Dozen more China FTZs a waste of effort
The absence of common sense in the recent decision to create a host of special economic zones around the mainland is a sure sign politics is involved.
China will have 12 free trade zones, Beijing announced a couple of weeks ago. Interesting, considering that Shanghai can’t even explain exactly what its own highly publicised free trade zone will be doing. So far it is all hot air and hyperbole and officials are running out of descriptions for what is being billed as an incredible game changing zone that will catapult the city to the forefront of everything.
As far as we can see, the only incredible thing about Shanghai’s FTZ is that months after the launch there is still a complete lack of details about how it will actually work.
Yet even as business leaders scratch their heads over the Shanghai zone, along comes an announcement by Beijing that it will create another 12 special economic areas around the country.
The location of only two of the FTZs were named – Guangdong and Tianjin – but local media reported that other cities approved were Zhoushan, Hangzhou, Qingdao, Chengdu and Wuhan.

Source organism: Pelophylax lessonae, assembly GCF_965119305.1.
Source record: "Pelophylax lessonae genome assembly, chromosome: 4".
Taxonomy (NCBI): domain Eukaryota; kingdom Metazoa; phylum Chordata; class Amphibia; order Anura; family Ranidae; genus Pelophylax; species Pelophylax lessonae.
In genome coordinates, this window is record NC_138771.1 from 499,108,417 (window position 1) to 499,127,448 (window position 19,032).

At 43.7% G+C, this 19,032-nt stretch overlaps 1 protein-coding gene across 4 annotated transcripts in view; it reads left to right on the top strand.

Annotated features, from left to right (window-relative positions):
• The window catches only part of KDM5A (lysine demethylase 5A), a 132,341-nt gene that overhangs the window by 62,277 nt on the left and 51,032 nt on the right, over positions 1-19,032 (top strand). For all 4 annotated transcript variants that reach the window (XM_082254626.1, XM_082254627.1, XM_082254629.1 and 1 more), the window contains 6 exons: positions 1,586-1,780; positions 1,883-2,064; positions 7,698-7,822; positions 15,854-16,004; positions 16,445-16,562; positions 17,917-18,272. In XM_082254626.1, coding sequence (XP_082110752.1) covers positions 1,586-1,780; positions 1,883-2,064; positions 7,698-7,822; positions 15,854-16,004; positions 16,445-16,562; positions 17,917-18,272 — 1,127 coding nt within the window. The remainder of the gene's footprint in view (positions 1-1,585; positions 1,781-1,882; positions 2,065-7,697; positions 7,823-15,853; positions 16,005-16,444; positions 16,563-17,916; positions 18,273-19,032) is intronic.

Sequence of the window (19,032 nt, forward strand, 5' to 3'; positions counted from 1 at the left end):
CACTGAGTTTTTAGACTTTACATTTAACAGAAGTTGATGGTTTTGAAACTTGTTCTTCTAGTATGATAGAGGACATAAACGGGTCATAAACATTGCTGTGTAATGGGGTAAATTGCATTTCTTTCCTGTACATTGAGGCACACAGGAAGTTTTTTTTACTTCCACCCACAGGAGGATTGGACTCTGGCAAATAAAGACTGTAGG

Politics is never far from major economic or infrastructure announcements, and that is the case here. Local commentators report that as soon as the Shanghai zone hit the headlines, Guangdong and Tianjin officials began aggressively lobbying for the establishment of FTZ in their cities. A bunch of other cities then followed, pushing and shoving their way to the front like shoppers heading for the Hermes store in Hong Kong.
So we now have 12 pilot free trade zones. The question is, will they all be viable? The answer, of course, is no they will not.
Since Shenzhen’s special economic zone opened in 1980 only four other such zones have been set up – Xiamen, Shantou, Zhuhai and Hainan Island. That is four special zones in 34 years, none of which are especially special, and now they want 12 more?
Beijing has traditionally taken a cautious approach, introducing one special economic zone at a time and slowly building it up before launching the next one, so commentators here are surprised that so many pilot schemes are on the cards.
There is no way so many FTZ’s can survive on their own, and soon they will all be clamouring for government support and assistance and investment.
China probably needs four main economic zones: In the south around Hong Kong and Shenzhen, in Shanghai to cover the east, Tianjin the most likely spot in the north, and probably Chongqing or Chengdu in the centre of the country.
From a global trade point of view, that may be the most sensible approach to the creation of special economic zones – limited in number, expansive in scale.
Unfortunately there are powerful political interests in play, and no matter what the country or how important the issue is, when politics walks into a room, common sense always walks out.